[an error occurred while processing this directive]
BBC News
watch One-Minute World News
Languages
Last Updated: Tuesday, 18 April 2006, 15:07 GMT 16:07 UK
Sri Lanka - talks or war?

By Dumeetha Luthra
BBC News, Colombo

A blast victim is taken to hospital in Trincomalee
Civilians were targeted last week

Sri Lanka is either on the brink of conflict or on the way to Geneva for another round of talks to resolve its civil war.

No one knows for sure yet which way it is heading. There are optimists here who say there is a possibility talks will go ahead - but they are hard to find.

An initial round of negotiations in Geneva in February was meant to halt the escalating violence that marked December and January.

The talks were significant because it was the first time the government and the Tamil Tiger rebels had met since the peace process stalled in 2003.

They were aimed at strengthening a fragile four-year-old ceasefire.

The talks scheduled for 24 April were meant to be about how that implementation has worked.

However, in the past week more than 60 people have been killed in daily attacks.

The military are being targeted but last Wednesday for the first time we saw civilians being attacked.

A market bomb in the eastern town of Trincomalee killed 16 people.

'No holds barred'

The government blames the Tigers; the Tigers issue their standard denial. Few here believe them.

A woman walks past a poster on peace talks in Colombo, Sri Lanka
The two sides may need to start peace talks from square one

The bombing led to communal violence, Tamil homes burnt by Sinhala extremist mobs.

Some 200 people have now left their homes and are sheltering in schools and churches.

There have also been incidents of abductions and disappearances of Tamils continuing in the north in government-controlled areas.

It is hard to see how exactly, if the talks do go ahead, they can talk about implementation of the ceasefire since February given this escalation.

They will be starting from square one, trying to secure guarantees just to keep the situation in a holding pattern of relative peace.

On paper this truce is in place, on the ground it is a different story.

However contemplating the island without a ceasefire is worrying.

"At least now there's the international truce observers, the Sri Lankan Monitoring Mission," says Rohan Edirisingha of the Centre for Policy Alternatives think tank in Colombo.

"Without a ceasefire, however ragged, the situation would be worse, it would be no holds barred."

Delay tactic

The ostensible reason for the talks being in limbo is the insistence of the leadership of the Tigers in the north of the island to first meet their commanders in the east, which involves crossing government-controlled territory.

A Tamil Tigers meeting in Kilinochchi, Sri Lanka
The Tigers have a de facto state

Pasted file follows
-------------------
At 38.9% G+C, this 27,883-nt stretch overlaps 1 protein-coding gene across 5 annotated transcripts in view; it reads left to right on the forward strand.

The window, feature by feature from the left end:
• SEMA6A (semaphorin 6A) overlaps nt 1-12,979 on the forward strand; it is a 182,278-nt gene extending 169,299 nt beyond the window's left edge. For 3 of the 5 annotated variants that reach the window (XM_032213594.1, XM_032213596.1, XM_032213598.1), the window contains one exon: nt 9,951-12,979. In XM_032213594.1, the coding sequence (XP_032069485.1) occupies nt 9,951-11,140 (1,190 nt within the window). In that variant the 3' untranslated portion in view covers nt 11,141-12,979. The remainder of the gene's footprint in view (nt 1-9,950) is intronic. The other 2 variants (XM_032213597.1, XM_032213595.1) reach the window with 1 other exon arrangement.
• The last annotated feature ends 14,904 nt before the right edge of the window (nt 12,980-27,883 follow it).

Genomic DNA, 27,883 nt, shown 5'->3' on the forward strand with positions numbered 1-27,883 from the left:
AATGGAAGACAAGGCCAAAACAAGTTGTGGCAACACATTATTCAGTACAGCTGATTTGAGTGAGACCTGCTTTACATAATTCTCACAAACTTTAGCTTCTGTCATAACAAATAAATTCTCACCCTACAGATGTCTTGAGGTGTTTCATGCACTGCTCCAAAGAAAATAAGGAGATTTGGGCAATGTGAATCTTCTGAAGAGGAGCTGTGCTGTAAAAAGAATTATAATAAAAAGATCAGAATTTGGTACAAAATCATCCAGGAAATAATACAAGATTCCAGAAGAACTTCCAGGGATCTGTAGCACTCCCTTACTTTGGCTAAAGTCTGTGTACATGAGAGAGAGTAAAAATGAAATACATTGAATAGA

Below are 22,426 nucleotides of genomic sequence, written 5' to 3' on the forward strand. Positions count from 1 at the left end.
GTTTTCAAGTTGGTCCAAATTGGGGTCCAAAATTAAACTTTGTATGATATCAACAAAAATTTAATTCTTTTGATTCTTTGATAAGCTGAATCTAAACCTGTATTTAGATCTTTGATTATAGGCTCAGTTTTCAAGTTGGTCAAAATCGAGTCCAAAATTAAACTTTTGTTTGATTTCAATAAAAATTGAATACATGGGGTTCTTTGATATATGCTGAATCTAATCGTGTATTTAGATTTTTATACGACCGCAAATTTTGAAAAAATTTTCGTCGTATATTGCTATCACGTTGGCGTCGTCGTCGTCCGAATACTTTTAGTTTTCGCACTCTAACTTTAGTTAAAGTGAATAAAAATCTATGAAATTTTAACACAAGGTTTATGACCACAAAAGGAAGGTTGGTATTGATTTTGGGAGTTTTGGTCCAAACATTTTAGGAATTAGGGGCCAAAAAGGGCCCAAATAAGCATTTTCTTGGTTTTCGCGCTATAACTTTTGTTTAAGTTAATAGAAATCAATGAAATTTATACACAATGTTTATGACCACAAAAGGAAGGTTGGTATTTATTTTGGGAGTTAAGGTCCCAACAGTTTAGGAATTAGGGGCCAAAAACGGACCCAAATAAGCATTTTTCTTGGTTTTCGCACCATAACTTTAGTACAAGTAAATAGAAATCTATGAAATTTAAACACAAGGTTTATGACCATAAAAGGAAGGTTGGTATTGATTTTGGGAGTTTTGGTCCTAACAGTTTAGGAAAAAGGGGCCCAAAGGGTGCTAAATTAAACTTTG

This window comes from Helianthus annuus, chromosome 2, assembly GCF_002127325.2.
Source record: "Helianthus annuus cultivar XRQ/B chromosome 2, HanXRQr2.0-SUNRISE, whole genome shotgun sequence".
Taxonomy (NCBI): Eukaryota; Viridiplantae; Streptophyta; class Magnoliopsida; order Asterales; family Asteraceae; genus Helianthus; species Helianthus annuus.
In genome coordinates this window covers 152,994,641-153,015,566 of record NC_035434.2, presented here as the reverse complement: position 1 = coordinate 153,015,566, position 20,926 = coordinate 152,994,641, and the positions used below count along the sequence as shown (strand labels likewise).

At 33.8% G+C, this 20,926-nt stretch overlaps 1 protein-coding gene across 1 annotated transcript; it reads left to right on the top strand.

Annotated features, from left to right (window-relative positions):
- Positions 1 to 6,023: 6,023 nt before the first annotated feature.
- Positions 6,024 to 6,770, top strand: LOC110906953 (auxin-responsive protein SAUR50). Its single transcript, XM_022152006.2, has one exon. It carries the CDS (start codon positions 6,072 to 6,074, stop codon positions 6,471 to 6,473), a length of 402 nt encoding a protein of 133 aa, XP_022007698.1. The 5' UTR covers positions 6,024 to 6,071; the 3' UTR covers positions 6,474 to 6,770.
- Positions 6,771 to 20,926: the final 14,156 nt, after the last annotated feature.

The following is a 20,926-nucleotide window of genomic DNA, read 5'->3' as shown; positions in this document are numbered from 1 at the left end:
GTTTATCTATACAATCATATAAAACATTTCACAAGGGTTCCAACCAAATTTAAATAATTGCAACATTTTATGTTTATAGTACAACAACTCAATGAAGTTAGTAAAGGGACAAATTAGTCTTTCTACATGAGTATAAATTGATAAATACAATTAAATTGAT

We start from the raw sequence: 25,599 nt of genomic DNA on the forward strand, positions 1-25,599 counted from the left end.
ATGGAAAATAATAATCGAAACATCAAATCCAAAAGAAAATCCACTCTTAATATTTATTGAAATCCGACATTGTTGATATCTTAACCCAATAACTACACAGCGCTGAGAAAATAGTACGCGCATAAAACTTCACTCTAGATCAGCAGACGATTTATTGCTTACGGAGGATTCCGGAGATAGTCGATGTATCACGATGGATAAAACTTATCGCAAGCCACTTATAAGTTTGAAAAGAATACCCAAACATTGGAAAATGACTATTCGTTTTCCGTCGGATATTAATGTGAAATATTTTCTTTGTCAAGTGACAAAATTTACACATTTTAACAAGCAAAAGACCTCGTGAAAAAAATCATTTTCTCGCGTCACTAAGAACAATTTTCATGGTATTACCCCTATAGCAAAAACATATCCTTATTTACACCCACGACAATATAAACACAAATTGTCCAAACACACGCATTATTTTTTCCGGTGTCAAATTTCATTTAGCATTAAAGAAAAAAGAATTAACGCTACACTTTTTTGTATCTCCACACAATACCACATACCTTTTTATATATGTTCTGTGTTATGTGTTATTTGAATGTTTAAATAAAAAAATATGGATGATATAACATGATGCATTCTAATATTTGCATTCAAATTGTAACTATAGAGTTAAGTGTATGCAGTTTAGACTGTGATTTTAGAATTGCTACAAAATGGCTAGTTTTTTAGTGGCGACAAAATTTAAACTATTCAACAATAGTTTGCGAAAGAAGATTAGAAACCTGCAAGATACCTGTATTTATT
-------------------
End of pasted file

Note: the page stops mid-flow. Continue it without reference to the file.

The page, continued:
They have said they will not go to Geneva until they have met their regional leaders.

Transportation issues have stalled this movement. International efforts are trying to resolve them.

However, among analysts and the international community here there is a deep scepticism that this is the only reason.

The Tigers are known for using brinkmanship to try to push the other side into concessions.

Some here see the transportation issue being used as a delaying tactic to avoid going to Geneva.

The Tigers have a de-facto state now, albeit one that is divided. Any settlement based on granting them autonomy in areas they control now might seal those borders forever, quashing their dreams of a united, and also larger, independent homeland.

Rival faction

The violence blamed on the Tigers is perceived as a strategy to force the government's hand.

No one believes either side wants a return to all-out war.

The government cannot afford it, although there is speculation that elements within the administration believe the army could militarily defeat the Tigers and perhaps war would provide a final resolution.

A soldier stands guard in Colombo, Sri Lanka
Tigers accuse the army of encouraging the rival rebel faction

The Tamil Tigers may push but the thinking is that an all-out conflict would not suit their purposes.

The break-away rebel faction led by Colonel Karuna, which left the Tigers in March 2004, has been a constant thorn in their side.

It has undermined their power base in the east and their claim to be the sole representatives of the Tamil people.

The Tigers accuse the government of allowing Karuna's faction to operate in the government-controlled areas and provide them with support.

This is a claim the government denies, but again few here believe that denial. This is seen as the crux of the real issue.

Diplomats and analysts say that as far as the Tigers are concerned, until there is visible action against the Karuna group they are reluctant to move forward within talks.

However working on the philosophy, my enemy's enemy is my friend, analysts say it would be foolhardy for the government to take any action against Karuna.

So Sri Lanka carries on with neither peace nor war.

Talks can at least open the way for dialogue and keep a shaky ceasefire in place, but ultimate stability rests with a belief that both sides really want it.


RELATED INTERNET LINKS:
The BBC is not responsible for the content of external internet sites


PRODUCTS AND SERVICES

Americas Africa Europe Middle East South Asia Asia Pacific